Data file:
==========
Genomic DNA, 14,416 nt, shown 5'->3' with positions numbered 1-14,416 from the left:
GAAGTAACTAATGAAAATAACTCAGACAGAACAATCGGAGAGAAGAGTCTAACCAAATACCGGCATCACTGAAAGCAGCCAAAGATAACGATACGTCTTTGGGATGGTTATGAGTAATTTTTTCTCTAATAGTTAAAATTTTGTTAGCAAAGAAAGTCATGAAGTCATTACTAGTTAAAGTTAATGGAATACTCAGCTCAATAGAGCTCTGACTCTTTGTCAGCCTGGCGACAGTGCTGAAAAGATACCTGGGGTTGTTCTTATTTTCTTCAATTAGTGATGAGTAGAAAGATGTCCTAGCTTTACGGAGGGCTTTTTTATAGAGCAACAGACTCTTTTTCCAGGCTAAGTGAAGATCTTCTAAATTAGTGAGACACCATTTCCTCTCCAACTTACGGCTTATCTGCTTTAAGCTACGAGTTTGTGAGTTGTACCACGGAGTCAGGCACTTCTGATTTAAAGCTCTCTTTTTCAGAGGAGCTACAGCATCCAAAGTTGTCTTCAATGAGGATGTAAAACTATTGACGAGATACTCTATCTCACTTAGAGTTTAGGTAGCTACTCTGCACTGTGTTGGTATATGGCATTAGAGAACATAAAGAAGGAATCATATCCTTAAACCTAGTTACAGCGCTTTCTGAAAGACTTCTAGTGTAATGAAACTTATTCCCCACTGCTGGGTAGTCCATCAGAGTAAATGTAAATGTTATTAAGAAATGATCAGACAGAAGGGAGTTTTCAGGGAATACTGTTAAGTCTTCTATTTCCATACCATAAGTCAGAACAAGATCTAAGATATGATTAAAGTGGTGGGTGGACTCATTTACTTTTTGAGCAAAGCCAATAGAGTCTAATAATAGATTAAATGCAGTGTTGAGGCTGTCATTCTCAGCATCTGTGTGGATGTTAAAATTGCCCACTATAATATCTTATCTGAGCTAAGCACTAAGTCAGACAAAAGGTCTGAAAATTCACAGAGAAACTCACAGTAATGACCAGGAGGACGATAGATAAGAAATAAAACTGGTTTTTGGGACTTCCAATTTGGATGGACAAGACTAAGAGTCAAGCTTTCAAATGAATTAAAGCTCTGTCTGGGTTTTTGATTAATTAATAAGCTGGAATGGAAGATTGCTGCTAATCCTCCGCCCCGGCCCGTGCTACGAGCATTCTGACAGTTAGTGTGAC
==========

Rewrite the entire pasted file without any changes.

Genomic DNA, 14,416 nt, shown 5'->3' with positions numbered 1-14,416 from the left:
GAAGTAACTAATGAAAATAACTCAGACAGAACAATCGGAGAGAAGAGTCTAACCAAATACCGGCATCACTGAAAGCAGCCAAAGATAACGATACGTCTTTGGGATGGTTATGAGTAATTTTTTCTCTAATAGTTAAAATTTTGTTAGCAAAGAAAGTCATGAAGTCATTACTAGTTAAAGTTAATGGAATACTCAGCTCAATAGAGCTCTGACTCTTTGTCAGCCTGGCGACAGTGCTGAAAAGATACCTGGGGTTGTTCTTATTTTCTTCAATTAGTGATGAGTAGAAAGATGTCCTAGCTTTACGGAGGGCTTTTTTATAGAGCAACAGACTCTTTTTCCAGGCTAAGTGAAGATCTTCTAAATTAGTGAGACACCATTTCCTCTCCAACTTACGGCTTATCTGCTTTAAGCTACGAGTTTGTGAGTTGTACCACGGAGTCAGGCACTTCTGATTTAAAGCTCTCTTTTTCAGAGGAGCTACAGCATCCAAAGTTGTCTTCAATGAGGATGTAAAACTATTGACGAGATACTCTATCTCACTTAGAGTTTAGGTAGCTACTCTGCACTGTGTTGGTATATGGCATTAGAGAACATAAAGAAGGAATCATATCCTTAAACCTAGTTACAGCGCTTTCTGAAAGACTTCTAGTGTAATGAAACTTATTCCCCACTGCTGGGTAGTCCATCAGAGTAAATGTAAATGTTATTAAGAAATGATCAGACAGAAGGGAGTTTTCAGGGAATACTGTTAAGTCTTCTATTTCCATACCATAAGTCAGAACAAGATCTAAGATATGATTAAAGTGGTGGGTGGACTCATTTACTTTTTGAGCAAAGCCAATAGAGTCTAATAATAGATTAAATGCAGTGTTGAGGCTGTCATTCTCAGCATCTGTGTGGATGTTAAAATTGCCCACTATAATATCTTATCTGAGCTAAGCACTAAGTCAGACAAAAGGTCTGAAAATTCACAGAGAAACTCACAGTAATGACCAGGAGGACGATAGATAAGAAATAAAACTGGTTTTTGGGACTTCCAATTTGGATGGACAAGACTAAGAGTCAAGCTTTCAAATGAATTAAAGCTCTGTCTGGGTTTTTGATTAATTAATAAGCTGGAATGGAAGATTGCTGCTAATCCTCCGCCCCGGCCCGTGCTACGAGCATTCTGACAGTTAGTGTGAC